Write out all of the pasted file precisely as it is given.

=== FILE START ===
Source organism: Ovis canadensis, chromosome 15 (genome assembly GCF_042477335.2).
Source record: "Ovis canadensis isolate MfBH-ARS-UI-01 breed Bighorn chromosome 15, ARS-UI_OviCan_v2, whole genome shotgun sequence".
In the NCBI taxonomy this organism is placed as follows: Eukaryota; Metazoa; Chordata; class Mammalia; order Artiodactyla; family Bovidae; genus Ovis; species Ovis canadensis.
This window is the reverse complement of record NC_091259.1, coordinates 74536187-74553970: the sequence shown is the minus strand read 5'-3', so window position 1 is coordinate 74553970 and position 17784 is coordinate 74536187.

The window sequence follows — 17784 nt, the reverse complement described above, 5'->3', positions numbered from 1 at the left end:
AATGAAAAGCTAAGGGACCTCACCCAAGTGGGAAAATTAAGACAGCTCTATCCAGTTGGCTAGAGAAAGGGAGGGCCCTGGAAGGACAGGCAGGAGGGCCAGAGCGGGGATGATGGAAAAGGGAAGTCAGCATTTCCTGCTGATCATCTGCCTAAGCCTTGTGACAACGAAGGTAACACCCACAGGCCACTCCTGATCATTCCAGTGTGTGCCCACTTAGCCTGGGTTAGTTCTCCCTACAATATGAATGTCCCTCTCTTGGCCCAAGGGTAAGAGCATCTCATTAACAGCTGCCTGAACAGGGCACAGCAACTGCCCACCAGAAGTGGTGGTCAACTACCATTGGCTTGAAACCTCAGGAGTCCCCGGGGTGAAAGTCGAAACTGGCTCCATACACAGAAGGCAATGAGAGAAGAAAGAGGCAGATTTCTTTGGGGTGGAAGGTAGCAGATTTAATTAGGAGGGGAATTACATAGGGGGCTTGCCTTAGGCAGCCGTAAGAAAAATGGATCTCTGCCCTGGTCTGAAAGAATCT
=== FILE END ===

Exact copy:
Source organism: Ovis canadensis, chromosome 15 (genome assembly GCF_042477335.2).
Source record: "Ovis canadensis isolate MfBH-ARS-UI-01 breed Bighorn chromosome 15, ARS-UI_OviCan_v2, whole genome shotgun sequence".
In the NCBI taxonomy this organism is placed as follows: Eukaryota; Metazoa; Chordata; class Mammalia; order Artiodactyla; family Bovidae; genus Ovis; species Ovis canadensis.
This window is the reverse complement of record NC_091259.1, coordinates 74536187-74553970: the sequence shown is the minus strand read 5'-3', so window position 1 is coordinate 74553970 and position 17784 is coordinate 74536187.

The window sequence follows — 17784 nt, the reverse complement described above, 5'->3', positions numbered from 1 at the left end:
AATGAAAAGCTAAGGGACCTCACCCAAGTGGGAAAATTAAGACAGCTCTATCCAGTTGGCTAGAGAAAGGGAGGGCCCTGGAAGGACAGGCAGGAGGGCCAGAGCGGGGATGATGGAAAAGGGAAGTCAGCATTTCCTGCTGATCATCTGCCTAAGCCTTGTGACAACGAAGGTAACACCCACAGGCCACTCCTGATCATTCCAGTGTGTGCCCACTTAGCCTGGGTTAGTTCTCCCTACAATATGAATGTCCCTCTCTTGGCCCAAGGGTAAGAGCATCTCATTAACAGCTGCCTGAACAGGGCACAGCAACTGCCCACCAGAAGTGGTGGTCAACTACCATTGGCTTGAAACCTCAGGAGTCCCCGGGGTGAAAGTCGAAACTGGCTCCATACACAGAAGGCAATGAGAGAAGAAAGAGGCAGATTTCTTTGGGGTGGAAGGTAGCAGATTTAATTAGGAGGGGAATTACATAGGGGGCTTGCCTTAGGCAGCCGTAAGAAAAATGGATCTCTGCCCTGGTCTGAAAGAATCT